When chef Robert Tobin first added his new chicken wings to the menu at Tamo Bistro & Bar in the Seaport Boston Hotel last July, he would make a big batch and then freeze them.
“I can’t freeze them anymore,” Tobin said. “They go too fast.”
Drawing diners to order between 40 pounds and 60 pounds of chicken wings each week is Tobin’s bourbon barbecue glaze. His smoky, slightly spicy, reduced marinade is made with garlic and various spices, Sriracha sauce, maple syrup and the hotel’s custom blend of Angel’s Envy bourbon. After dry rubbing the wings and then grilling them, Tobin applies the glaze and then puts the wings back on the grill for a good charring.
Tobin is one of a growing number of chefs delighting diners by adding bourbon-flavored barbecue sauce to their menus.
According to Datassential MenuTrends, bourbon barbecue appears on 32 percent more restaurant menus than it did four years ago. While bourbon tends to be associated mostly with barbecue menus in the Midwest and the South, the flavor is taking hold in other regions as well. Bourbon barbecue now appears on more than 8 percent of menus in the Midwest and 7 percent of menus in the South, but also on 7 percent of menus in the Northeast and more than 4 percent of menus in the West.
Inspired by the popularity of brown liquors at the bar, Boston’s Restaurant & Sports Bar, which has 28 locations across the country, also recently added a bourbon barbecue chicken wing flavor to its menu.
Boston’s wings are fried and then tossed in the bourbon barbecue sauce, which is made with a blend of Maker’s Mark bourbon and Sweet Baby Ray’s BBQ sauce. Tim Matousek, Boston’s vice president of operations, says the flavor has been a “fan favorite” since it was rolled out during the March Madness college basketball tournament.
Buffalo Wings & Rings, a 60-unit chain based in Cincinnati, is currently testing a bourbon barbecue sauce for its chicken wings in select locations. The wings are fried and then tossed in a tomato-based barbecue sauce made with molasses, brown sugar, peppers, onion, spices such as tamarind, and bourbon.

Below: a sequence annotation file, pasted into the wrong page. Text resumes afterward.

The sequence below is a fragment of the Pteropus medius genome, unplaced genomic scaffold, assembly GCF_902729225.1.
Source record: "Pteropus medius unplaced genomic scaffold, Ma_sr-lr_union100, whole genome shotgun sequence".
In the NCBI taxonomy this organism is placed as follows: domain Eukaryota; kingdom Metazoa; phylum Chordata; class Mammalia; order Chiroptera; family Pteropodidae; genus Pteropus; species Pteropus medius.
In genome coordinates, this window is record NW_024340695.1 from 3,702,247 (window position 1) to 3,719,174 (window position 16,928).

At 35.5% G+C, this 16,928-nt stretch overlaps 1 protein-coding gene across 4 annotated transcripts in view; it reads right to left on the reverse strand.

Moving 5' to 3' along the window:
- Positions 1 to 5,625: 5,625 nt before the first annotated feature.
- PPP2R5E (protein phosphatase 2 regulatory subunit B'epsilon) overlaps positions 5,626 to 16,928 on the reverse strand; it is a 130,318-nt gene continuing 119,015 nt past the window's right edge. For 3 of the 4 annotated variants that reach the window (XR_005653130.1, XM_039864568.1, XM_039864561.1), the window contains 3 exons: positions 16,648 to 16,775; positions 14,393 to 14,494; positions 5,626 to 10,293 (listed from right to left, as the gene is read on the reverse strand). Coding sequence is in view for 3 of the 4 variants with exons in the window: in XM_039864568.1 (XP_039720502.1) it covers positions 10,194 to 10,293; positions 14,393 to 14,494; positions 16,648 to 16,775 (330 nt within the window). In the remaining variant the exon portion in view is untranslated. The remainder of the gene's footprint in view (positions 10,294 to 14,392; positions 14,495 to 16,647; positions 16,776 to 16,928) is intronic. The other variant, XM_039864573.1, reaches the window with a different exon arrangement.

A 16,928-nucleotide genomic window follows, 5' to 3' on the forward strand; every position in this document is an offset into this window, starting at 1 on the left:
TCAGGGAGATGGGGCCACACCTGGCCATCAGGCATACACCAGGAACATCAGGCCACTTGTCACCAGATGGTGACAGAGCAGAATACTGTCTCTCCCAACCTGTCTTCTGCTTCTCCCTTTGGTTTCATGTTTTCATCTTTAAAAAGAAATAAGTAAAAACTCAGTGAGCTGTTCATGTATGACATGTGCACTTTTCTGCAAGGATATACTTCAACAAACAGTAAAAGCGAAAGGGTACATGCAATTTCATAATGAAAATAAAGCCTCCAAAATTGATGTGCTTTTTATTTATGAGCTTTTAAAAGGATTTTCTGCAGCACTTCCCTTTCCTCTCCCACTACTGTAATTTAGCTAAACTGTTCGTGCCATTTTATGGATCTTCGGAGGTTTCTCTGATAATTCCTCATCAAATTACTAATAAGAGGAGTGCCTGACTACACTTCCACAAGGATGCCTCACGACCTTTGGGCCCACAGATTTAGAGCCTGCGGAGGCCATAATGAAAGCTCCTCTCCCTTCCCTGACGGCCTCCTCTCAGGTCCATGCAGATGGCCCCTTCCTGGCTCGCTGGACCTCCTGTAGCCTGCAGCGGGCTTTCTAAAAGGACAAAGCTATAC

“[The flavor] starts with heat, then sweet, then finishes with smoke,” said Elliot Jablonsky, executive chef of Buffalo Wings & Rings. “Bourbon definitely brings the smoke and kind of a wood flavor, like oak does to wine, in a good way.”
While Jablonsky says the combination of bourbon and barbecue “makes perfect sense,” he also credits the dish’s appeal to a newness factor.
“When you’ve been doing wings for years, it’s not that often that you can give people something a little more current,” he said.
But wings aren’t the only things getting a touch of this smoky on-trend flavor.
At Smokey Bones Bar & Fire Grill, which currently has 65 locations in 16 states, executive chef Jason Gronlund recently created a white barbecue sauce made with Jim Beam Jacob’s Ghost, a white whiskey, which will be featured on the chain’s KC White Lightning Burger this summer. The specialty sauce-topped burger will be available for a limited time, from June 1 through July 26. In addition, the chain has offered the Grilled Bourbon BBQ Chicken Breast for some time.
At Delicatessen in New York City, executive chef and partner Michael Ferraro offers a Texas Benedict with bourbon barbecue pulled pork, Texas toast, poached eggs and hollandaise.
“This dish includes many of my favorite ingredients, one of them being bourbon,” Ferraro said. “I incorporate bourbon into the custard of the French toast along with the barbecue sauce for the pulled pork to add complexity. The toasted barrel flavors complement the sweetness of the barbecue sauce and the rich creaminess of the French toast and hollandaise.”
Ferraro says the bourbon-spiked dish is among the restaurant’s more popular brunch items, selling about 20 orders per brunch service.